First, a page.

2. Pingback: Thursday 10/27/16 | Tipsy Teetotaler

  3. Will S. says:

    Reblogged this on Patriactionary and commented:
    Progs hate tradition, and try to kill it as much as they can.


  4. Pingback: Cry for Palmyra, not Paris? | Architecture Here and There

  5. barry schiller says:

    Seems to me French attitudes are very bipolar – often loving modern cutting edge stuff (SST, TGV…) but also can be deeply attached to traditional landscapes and patrimony. Since so many abhor already existing modernist intrusions (e.g. Pompidou Center, Tour Montparnasse – the latter subject to the joke it has the best views from the top since it is the one place you cannot see it – a variation of this elsewhere of course,) and the modernists were given a rather free hand in nearby La Defense and it can be observed that nobody ever much goes there unless they have to – there ought to be significant opposition to new modernist ventures in Paris (j’espere!)


    • Perhaps, Barry, but modern architecture and technological advances in transportation are two sides of two very different coins. One is practical and the other is aesthetic. You can’t really be “bipolar” regarding the two. They are not on the same spectrum.


  6. Nikos Salingaros says:

    No, we won’t have Paris for very long. Although I’m part of the group helping Mary in her valiant efforts, I’m less optimistic than James is (!). That’s because the average Parisian actually wishes to destroy the heritage and social capital he/she has inherited. Elected officials only execute what the popular culture approves and demands. The destructive urge comes from deep within contemporary French culture, and not only from terrorist attacks that can be identified as originating from “outside” a cultural boundary.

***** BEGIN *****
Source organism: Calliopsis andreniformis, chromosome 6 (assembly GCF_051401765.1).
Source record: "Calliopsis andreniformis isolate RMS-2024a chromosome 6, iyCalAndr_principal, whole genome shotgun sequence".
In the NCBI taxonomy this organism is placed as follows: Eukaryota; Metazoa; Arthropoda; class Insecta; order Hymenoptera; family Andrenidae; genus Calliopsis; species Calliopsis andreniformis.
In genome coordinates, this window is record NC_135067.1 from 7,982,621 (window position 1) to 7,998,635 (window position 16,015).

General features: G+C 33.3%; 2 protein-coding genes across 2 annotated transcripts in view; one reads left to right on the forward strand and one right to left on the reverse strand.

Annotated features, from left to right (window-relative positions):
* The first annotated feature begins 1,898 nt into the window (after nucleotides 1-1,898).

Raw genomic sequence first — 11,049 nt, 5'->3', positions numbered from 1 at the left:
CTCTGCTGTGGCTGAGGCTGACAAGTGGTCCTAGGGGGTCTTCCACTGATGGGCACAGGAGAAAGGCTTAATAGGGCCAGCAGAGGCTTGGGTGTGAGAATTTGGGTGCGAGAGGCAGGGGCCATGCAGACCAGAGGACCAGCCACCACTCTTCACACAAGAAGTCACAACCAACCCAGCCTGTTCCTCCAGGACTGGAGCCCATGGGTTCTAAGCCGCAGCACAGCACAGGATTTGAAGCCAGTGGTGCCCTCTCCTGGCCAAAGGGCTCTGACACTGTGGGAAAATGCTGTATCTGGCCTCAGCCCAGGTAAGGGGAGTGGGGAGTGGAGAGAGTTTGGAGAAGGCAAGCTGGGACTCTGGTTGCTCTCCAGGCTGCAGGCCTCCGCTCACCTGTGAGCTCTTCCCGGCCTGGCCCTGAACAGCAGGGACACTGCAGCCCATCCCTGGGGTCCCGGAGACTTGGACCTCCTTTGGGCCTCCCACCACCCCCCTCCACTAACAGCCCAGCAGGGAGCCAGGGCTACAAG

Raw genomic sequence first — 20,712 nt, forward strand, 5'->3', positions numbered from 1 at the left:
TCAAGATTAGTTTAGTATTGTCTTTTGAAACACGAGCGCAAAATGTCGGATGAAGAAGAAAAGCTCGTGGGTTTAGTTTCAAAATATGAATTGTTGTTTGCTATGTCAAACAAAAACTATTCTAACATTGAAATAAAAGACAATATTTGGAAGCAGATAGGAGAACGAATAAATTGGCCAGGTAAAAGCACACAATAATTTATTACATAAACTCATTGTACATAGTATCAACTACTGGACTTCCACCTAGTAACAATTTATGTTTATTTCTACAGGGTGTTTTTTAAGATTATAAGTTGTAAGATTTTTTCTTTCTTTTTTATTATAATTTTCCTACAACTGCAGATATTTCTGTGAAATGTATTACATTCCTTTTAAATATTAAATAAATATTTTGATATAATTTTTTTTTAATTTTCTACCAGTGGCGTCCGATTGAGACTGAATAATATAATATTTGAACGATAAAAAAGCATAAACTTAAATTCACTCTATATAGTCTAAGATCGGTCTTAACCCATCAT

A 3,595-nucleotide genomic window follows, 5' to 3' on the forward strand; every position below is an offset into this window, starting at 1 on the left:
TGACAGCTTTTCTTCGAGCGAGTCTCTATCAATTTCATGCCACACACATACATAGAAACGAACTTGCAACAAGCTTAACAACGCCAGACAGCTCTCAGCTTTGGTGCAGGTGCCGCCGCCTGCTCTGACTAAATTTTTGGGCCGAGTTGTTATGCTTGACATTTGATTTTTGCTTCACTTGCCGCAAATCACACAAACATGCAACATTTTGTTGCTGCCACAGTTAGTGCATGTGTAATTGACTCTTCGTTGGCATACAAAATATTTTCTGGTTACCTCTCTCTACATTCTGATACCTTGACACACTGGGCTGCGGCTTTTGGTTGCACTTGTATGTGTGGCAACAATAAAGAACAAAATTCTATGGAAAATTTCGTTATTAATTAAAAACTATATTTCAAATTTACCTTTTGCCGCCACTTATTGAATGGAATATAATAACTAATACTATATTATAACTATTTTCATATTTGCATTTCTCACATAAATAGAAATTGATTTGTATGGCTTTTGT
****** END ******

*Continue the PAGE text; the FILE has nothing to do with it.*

Best wishes,


    • I don’t think that it is accurate, Nikos, to say that elected officials truly reflect the popular will when the culture is designed to manipulate the public into sheepishly supporting concepts that the public abhors, and would reject if it were put to them straightforwardly. It is the purpose of groups like Mary’s to try to counteract the popular culture by providing a clear alternative. SOS may not succeed, but that is not because the message of the culture need automatically be respected. The culture could change, and even the elected officials could change. But yes, the chances that the powerful elites who shape French culture today will lose their grip on it is slender, and so Paris is likely to wither on the vine, its lights going out one by one until there is only darkness.


  7. The barbarians are looming on the far horizon in your lead picture.


  8. Stephen J. ORourke says:

    We won’t always have Paris. The Middle East aholes are already fucking up the place.


  9. Hard to say I hope you’re right!


  10. Uccchhh! A horrible prospect, BUT the good news is that the global economy is headed into the tank and the capital will not be there to execute much more damage.